Walking up the ramp of the Carpenter Center, Julie Buck smiles as she sees a poster of a pretty, dark-haired woman in a white, one-piece bathing suit lying on a red leather recliner with a color test strip balanced on her bare thigh.
“Oh, there she is,” she says, raising her hand in greeting. “Hi!”
It is no wonder that Buck, the head of conservation at the Harvard Film Archive (HFA), feels an almost personal connection with the woman. Buck, along with Karin Segal, assistant conservator and publicist at HFA, has spent many hours digitally erasing the scratches and blemishes that once obscured her face and figure. Now she and dozens of other women who have been similarly rescued from obscurity and neglect make up a new exhibition at the Sert Gallery, “Girls on Film.”
The irony of the title is that while many of these women look like movie stars, they aren’t. They were film-studio workers or models who posed for what are known as color-timing control strips. Color timing was an essential process in films from the 1920s to the 1990s to establish visual continuity between shots that may have been filmed under different lighting conditions or on different film stocks. Today the process is accomplished digitally, but until fairly recently film technicians used the color strips and grayscales as well as the women’s skin tones as reference guides to achieve consistent color balance and tonal density throughout the film.
Evidently, however, the conventions of these photo sessions went beyond what was necessary for strictly utilitarian purposes.
“A lot of labs set them up as if they were glamour shots or as if they were doing a screen test,” says Buck. “Why? We’re not really sure, except that the lab technicians and projectionists – who were almost all men – liked to collect them.”
The color-timing control strips were attached to the film’s leader, and in the hands of a trained projectionist, they would not appear on the screen at all. Even if they did appear, the image would be almost subliminal.
“They’re only three to five frames, and since the standard film speed is 24 frames per second, all you would see would be a tiny blip of a face, literally a split second.”
For reasons that remain unclear, the women who appear on the strips were known in the industry as “China Girls” or “China Dolls.” The most appealing of these images took on lives of their own, reproduced countless times by lab workers and sometimes appearing as pinups in projection booths. Their fame, however, was confined to a very circumscribed group. Buck became acquainted with the China Girls as an undergraduate, though, she says, even film scholars are often unaware of them. She and Segal wanted to change that.
“They’ve been trapped all these years,” Buck, who studied film preservation at George Eastman House, says. “Now the show has freed them.”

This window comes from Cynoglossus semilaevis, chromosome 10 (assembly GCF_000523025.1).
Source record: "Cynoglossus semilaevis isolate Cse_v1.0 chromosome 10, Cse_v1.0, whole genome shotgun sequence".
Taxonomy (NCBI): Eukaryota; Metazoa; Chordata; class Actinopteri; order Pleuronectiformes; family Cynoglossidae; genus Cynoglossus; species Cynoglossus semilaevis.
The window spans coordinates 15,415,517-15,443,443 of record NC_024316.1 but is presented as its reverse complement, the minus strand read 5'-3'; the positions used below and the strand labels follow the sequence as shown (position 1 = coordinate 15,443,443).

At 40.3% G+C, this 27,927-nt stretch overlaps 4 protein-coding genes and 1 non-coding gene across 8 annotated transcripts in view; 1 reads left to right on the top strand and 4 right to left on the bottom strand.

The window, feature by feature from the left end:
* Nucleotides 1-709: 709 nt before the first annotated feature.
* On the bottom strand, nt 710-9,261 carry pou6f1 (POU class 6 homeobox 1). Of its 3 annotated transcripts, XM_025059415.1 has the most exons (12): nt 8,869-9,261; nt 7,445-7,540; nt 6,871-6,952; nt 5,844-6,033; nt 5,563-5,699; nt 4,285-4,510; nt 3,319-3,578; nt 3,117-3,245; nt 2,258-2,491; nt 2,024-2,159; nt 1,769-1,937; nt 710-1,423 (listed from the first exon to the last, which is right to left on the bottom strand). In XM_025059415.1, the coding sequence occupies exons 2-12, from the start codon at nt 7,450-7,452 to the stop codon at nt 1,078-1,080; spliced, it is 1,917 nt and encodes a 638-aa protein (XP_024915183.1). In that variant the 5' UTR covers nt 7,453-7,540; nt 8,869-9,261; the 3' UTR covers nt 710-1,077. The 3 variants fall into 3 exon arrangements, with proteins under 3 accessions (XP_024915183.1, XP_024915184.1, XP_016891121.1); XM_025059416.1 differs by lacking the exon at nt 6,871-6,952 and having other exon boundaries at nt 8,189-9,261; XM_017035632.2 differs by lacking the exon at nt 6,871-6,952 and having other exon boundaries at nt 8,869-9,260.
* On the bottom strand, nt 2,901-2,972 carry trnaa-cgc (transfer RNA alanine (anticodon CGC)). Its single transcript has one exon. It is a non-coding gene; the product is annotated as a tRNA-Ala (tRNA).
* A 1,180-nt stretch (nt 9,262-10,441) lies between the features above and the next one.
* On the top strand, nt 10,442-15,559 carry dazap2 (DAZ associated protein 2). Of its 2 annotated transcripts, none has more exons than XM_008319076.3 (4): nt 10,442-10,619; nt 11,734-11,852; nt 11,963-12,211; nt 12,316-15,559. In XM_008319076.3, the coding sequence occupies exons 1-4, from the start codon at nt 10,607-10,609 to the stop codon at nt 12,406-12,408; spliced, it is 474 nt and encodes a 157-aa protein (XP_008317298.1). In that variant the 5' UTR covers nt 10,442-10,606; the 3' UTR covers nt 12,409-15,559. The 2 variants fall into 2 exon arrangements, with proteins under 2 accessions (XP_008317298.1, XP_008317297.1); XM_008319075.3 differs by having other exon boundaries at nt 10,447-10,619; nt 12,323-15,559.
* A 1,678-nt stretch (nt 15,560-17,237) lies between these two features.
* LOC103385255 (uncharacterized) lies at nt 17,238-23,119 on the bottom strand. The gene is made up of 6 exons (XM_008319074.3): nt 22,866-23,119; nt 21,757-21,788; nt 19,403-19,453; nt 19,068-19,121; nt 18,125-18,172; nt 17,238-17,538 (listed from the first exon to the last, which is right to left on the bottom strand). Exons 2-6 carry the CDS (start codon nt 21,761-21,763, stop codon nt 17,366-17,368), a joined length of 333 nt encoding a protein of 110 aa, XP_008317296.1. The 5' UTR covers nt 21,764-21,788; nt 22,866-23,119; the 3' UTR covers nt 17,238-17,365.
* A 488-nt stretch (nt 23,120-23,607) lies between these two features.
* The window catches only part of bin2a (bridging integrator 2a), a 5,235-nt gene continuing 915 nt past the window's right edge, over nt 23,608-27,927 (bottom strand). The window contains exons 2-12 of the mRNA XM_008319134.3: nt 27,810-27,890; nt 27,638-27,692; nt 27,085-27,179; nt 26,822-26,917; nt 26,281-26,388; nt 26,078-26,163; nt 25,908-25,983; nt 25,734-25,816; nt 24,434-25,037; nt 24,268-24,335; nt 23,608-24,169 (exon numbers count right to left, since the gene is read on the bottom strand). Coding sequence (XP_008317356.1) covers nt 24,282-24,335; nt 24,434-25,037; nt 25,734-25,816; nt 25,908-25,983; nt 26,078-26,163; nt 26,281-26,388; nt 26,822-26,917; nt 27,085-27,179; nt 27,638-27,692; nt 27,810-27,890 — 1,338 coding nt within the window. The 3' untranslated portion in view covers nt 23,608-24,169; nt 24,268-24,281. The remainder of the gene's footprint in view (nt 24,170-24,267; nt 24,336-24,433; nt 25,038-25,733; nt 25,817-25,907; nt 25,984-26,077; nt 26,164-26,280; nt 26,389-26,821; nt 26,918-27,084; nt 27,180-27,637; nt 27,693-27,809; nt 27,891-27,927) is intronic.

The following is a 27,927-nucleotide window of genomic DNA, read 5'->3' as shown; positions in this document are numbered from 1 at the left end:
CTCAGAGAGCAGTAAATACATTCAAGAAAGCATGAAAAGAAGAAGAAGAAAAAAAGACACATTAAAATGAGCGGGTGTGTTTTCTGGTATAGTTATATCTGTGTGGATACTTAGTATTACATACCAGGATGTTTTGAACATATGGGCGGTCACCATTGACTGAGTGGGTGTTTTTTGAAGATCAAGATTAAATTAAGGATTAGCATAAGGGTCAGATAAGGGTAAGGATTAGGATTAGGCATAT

Segal adds: “Even though these women were idealized, they were only seen by a handful of men. Their images exist on the fringes of film. They were abused and damaged. We wanted to give them their due.”
Buck and Segal worked for a year and a half preparing the show, which first appeared at the Courthouse Gallery at the Anthology Film Archive in New York City in February 2005. The two women, who are both visual artists as well as film archivists, scanned all 70 images in high-resolution digital formats then painstakingly repaired the damages that had befallen each piece of film.
“It took as much as a month just to do one girl,” says Segal. “In some cases, we had to borrow pieces from one photo and use them to restore another one. It was really tedious work. Sometimes we came near tears. We said, ‘We can’t do this anymore!'”
But the result is visually stunning, and intriguing. The portraits are arranged in a continuous line along all four walls of the Sert Gallery, like a filmstrip. The women represent not just the United States but nearly every country in the world where a film industry has flourished – Europe, India, Japan, China.
What is striking is how familiar some of the faces seem. When the exhibition was shown in New York, Buck says, visitors would swear that they had seen some of the women in old films, but that is unlikely. As far as Buck and Segal have been able to determine, none of the women in this collection ever made the leap from China Girl to film actress.
In the end, the sense of déjà vu probably results from the combination of lighting, makeup, hairstyles, clothes, and facial expressions that suggest film actresses of a particular era. But the resemblance does raise questions about why our response to a famous face is different from our reaction to one that is eerily similar but which lacks the associations acquired through a career as an actress and celebrity.
‘Girls on Film,’ an exhibition by Julie Buck and Karin Segal at the Sert Gallery in the Carpenter Center, July 16 – Sept. 18. A short program of films accompanies the exhibition on the Sert video wall outside the gallery. On Sept. 16, at 9 p.m., the Harvard Film Archive will present a program of experimental films to complement ‘Girls on Film.’ Each of the films represents a different artist’s engagement with found footage.
Rumors persist, however. One that Buck and Segal heard as they were interviewing film technicians is that a teenage Joan Baez once stood in as a test-strip girl when her physicist father was engaged in making an educational film in the Boston area. But so far, the photo has not shown up.
Another possibility that the show’s curators have been intrigued by is that of finding one of the women whose images they have so lovingly restored. While they have been able to track down the names of a few China Girls, they have not yet succeeded in matching a name with an image.
“In New York, we were waiting for a woman to step up and identify herself, but it never happened,” Segal says.
Perhaps this summer at the Sert Gallery that moment of recognition will occur.